Numbering Your Halloweens!
“My kids are skipping Halloween this year!” What in the world?
I was chatting with a work colleague whose children were hands-down the most enthusiastic and creative Halloween revelers I knew. I was stunned they were opting out. Was it a punishment for some transgression? Or an unmovable conflict? Were they diabetic? Perhaps they had developed a rare form of amnesia?
“Nope,” my friend assured me, “they simply have lost interest.”
Right there is a snapshot of the speed of parenting, of why we must relish our days with our kids; one day they'll lose interest in all of the Halloween nonsense!
If you have short people at home, you might, MIGHT have 12-13 opportunities to celebrate together. This is NOT the weekend for business trips, staying late at the office, or even a date night. This is the time to throw your nutritional ideals out the window, get to know your neighbors, and embrace the ridiculousness of this tradition.
From what I can gather, ten years into parenting, there are phases most families go through:
Year One: A Sack Of Potatoes
No one embraces Halloween more than first-time parents. I think people dream about what costume they will use on their little nugget with an eye for blackmail in later years. My niece was a corn stalk her first year, and I don't think she ever stopped crying long enough for a happy picture. My daughter was born in December so she wasn't a complete sack of potatoes, but the costume was still all about my interests (and that I called her bunny).
Year Two: The Squirmer
Peaks of independence mark this phase. Your kid may or may not have an opinion when you're shopping for a costume,but they definitely let you know if they don't want to KEEP the costume on (and they have the will to squirm right out 'em).
Year Three: Scaredy Cat
"Real" Trick or Treating begins and the short people pull out the shy act. Who CARES about free candy? The wee ones are still hooked on Cheerios, so the thought of approaching a stranger isn't appealing. This might be my favorite stage!
Year Four: YAY-----zzzzz
By this phase, kids know the thrill of candy, but they are MOST excited about their costumes. They spend ALL day geeked up in their costume and spend all of their enthusiasm before hitting the streets. This is the year for meltdowns where they really REALLY want to be out, but their bodies won't cooperate!
Year Five: CHEEZE!!
This is the start of the Golden Years of Halloween. Energy levels are unrivaled and cuteness is at its peak. They love pictures and let you take as many as you like. This is also when you run the risk of annoying everyone one on Facebook and Instagram.
Year Six: LOOK MOM! LOOK DAD!
Happiness abounds! Attitudes are generally great (and if not, they respond well to threats of losing candy), and laughter is at its peak. This might also be the loudest Halloween, so consider using ear plugs.
Year Seven: Let's go kids!
Pay attention this year because your kids still look to you for approval and direction on their costumes and their evening activities. Soak it up! Eat the cuteness with a spoon.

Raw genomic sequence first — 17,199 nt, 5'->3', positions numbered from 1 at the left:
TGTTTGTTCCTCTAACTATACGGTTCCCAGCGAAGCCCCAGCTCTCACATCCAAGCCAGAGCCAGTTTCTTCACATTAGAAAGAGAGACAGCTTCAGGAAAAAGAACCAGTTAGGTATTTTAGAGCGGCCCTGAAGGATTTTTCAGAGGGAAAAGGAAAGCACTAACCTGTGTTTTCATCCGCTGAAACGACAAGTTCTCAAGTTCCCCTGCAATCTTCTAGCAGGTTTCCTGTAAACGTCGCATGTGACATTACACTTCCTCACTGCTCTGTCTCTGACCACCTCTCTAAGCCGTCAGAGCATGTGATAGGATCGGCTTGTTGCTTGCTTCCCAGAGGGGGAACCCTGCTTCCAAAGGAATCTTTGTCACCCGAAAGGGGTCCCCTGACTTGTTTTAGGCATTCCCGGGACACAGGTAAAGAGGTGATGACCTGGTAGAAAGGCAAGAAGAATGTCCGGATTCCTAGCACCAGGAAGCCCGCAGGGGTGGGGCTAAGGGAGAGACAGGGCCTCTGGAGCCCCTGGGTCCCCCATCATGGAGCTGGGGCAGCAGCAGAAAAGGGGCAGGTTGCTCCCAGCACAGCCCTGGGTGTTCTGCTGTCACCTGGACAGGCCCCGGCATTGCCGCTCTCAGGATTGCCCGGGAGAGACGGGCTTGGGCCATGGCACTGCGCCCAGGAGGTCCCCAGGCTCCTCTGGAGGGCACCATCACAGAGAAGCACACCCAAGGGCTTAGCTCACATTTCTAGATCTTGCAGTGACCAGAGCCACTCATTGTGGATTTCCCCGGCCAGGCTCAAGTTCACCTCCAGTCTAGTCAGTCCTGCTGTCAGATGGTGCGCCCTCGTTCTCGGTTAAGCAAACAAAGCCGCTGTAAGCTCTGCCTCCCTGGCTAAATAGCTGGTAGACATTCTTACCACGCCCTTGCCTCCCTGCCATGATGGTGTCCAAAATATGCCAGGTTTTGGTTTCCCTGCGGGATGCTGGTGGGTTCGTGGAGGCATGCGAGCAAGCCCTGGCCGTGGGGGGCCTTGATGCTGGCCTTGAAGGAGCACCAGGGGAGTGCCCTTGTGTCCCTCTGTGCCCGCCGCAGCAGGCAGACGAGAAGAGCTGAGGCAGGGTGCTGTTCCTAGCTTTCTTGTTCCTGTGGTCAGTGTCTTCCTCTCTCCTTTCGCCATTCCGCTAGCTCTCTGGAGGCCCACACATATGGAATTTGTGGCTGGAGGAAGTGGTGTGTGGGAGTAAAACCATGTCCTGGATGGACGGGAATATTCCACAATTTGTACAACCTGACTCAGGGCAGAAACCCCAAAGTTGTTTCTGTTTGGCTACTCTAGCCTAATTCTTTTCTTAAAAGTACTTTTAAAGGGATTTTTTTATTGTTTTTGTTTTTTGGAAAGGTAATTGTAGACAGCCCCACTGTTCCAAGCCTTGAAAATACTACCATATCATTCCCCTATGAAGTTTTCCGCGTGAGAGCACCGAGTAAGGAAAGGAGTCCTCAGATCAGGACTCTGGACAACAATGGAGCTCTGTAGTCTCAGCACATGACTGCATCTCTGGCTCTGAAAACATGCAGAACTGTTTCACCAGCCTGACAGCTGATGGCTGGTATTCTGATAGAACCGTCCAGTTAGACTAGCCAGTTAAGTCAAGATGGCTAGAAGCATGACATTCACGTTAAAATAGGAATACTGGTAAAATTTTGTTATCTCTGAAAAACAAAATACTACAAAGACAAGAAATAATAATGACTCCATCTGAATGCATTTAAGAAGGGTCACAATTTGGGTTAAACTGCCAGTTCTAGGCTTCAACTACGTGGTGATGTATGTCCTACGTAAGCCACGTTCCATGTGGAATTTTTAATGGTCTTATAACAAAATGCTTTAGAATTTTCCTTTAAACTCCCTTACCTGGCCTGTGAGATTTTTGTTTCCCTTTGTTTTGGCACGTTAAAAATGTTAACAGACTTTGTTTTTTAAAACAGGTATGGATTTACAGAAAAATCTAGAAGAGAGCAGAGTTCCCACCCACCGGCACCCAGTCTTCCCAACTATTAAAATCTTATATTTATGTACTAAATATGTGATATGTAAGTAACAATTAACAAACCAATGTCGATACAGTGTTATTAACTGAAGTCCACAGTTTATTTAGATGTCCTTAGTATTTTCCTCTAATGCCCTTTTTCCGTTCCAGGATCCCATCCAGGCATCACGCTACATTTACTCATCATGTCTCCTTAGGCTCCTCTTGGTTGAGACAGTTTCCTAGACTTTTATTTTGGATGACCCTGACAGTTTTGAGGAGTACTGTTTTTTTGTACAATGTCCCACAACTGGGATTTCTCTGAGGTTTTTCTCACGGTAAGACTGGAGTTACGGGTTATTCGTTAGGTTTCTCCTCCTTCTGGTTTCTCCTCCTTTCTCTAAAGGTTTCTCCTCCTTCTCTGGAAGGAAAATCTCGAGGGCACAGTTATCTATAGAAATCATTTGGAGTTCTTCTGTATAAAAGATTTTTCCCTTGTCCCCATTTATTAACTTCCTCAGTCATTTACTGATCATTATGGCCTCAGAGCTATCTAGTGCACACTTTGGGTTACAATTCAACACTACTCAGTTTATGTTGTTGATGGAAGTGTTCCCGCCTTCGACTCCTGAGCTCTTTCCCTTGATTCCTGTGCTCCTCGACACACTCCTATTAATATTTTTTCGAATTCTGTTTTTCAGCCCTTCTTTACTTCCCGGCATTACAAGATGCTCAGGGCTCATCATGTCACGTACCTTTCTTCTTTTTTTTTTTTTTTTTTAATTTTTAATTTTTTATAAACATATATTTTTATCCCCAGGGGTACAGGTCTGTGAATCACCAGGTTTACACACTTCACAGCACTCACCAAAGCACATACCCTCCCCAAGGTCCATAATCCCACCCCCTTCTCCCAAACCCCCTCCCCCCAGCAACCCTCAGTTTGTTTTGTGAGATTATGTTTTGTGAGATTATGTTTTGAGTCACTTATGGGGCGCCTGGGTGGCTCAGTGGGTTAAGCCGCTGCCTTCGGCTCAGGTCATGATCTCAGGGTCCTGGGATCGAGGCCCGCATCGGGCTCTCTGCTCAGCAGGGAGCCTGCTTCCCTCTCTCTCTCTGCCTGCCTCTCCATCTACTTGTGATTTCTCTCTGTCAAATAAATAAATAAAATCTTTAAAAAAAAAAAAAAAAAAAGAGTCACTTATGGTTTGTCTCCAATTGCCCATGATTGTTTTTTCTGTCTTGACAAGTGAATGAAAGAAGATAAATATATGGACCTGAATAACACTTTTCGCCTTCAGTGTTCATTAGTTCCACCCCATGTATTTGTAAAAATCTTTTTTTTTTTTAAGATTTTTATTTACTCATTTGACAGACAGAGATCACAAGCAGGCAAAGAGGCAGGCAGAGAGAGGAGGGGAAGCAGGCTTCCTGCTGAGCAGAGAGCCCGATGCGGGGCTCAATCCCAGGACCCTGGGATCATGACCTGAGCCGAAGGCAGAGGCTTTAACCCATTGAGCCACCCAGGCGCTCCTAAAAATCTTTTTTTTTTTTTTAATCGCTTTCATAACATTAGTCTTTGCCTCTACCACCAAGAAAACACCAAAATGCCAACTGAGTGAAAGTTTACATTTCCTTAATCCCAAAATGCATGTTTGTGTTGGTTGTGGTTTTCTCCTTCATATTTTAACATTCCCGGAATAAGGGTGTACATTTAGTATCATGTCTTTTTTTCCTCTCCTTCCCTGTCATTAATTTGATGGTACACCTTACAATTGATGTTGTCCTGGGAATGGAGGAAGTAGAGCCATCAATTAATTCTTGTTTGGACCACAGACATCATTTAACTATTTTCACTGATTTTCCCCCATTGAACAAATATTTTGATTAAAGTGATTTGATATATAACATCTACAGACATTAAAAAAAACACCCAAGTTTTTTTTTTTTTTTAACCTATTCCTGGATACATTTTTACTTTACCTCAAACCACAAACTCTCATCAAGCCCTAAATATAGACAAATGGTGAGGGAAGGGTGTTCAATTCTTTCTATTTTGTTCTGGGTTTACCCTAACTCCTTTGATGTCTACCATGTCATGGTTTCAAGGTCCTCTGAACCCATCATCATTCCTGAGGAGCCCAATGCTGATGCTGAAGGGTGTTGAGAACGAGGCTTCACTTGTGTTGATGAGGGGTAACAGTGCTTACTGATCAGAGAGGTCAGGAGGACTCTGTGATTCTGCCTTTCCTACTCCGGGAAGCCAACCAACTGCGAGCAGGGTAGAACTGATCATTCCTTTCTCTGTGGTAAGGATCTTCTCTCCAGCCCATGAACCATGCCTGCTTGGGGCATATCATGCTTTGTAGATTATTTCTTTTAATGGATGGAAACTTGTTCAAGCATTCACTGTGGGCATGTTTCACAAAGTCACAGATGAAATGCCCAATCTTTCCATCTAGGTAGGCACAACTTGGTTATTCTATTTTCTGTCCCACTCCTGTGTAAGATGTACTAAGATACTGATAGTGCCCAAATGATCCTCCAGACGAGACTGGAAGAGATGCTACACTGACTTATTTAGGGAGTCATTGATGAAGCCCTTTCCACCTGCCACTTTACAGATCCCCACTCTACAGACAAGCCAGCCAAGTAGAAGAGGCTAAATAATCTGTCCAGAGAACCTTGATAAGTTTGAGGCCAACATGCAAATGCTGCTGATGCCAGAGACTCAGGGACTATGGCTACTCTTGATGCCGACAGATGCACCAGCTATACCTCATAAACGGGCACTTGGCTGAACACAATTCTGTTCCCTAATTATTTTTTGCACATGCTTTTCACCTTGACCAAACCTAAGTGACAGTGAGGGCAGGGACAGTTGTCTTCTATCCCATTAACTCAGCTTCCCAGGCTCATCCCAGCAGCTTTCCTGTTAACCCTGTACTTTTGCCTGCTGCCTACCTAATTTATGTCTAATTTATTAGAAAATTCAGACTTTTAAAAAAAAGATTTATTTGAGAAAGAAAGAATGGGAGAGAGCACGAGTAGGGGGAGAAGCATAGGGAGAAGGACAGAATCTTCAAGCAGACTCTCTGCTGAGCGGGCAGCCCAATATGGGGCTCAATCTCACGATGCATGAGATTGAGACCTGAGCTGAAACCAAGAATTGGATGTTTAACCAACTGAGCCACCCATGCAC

Year Eight: Where are the kids?
Everyone knows the drill in year eight when the kids start running off in packs. As a parent, you're not freaked out about this subtle change because these are kids from the bus stop and down the street. Still, at the end of the evening, you're a little unsettled because you didn't even keep up with the roving band of ninjas and your pictures are lousy.
Year Nine: Can my friend walk with us?
In year nine the kids start using pillow cases for their loot and they are more interested in running around with their buddies than with you. The best thing is, you like their friends!
Year Ten: I’ll meet you back at the house...
The begging to roam the neighborhood by themselves is in full bloom. Don't give in. Just hang back and be cool. This may be your last trip around the block with the cool kids. Being weepy will not help your cause - nor will constant picture taking, so lay low! The one exception is if you let the boys pose as if they are in a rock band.
Year Eleven: Don't embarrass me, mom!
I haven't lived this phase yet, but my friends assure me it's coming. By this stage, it is decidedly uncool for parents to be on the trick or treating route. Humiliation is a definite risk. I guess I should be careful tonight. Though, to be honest, I'm not sure what I do that would embarrass my children!
Year Twelve: I’m going to my friend’s house tonight
The 12-year-olds in the neighborhood are barely seen on Halloween. I catch them if they stop by for candy late, but otherwise they are hanging out far away from anyone under five feet tall. I miss them already. I love middle school kids.
Year Thirteen: I think I’ll skip Halloween.
I suppose it's appropriate the family Halloween ends as a baker's dozen (or so), but the clip of the years is shocking. I wouldn't miss them for the world! Though I suppose passing out candy until your children have grandchildren isn't so bad...
Count the days my friends, so you can make the days count.
I hope you're making plans to soak in the festivities no matter what stage you’re in!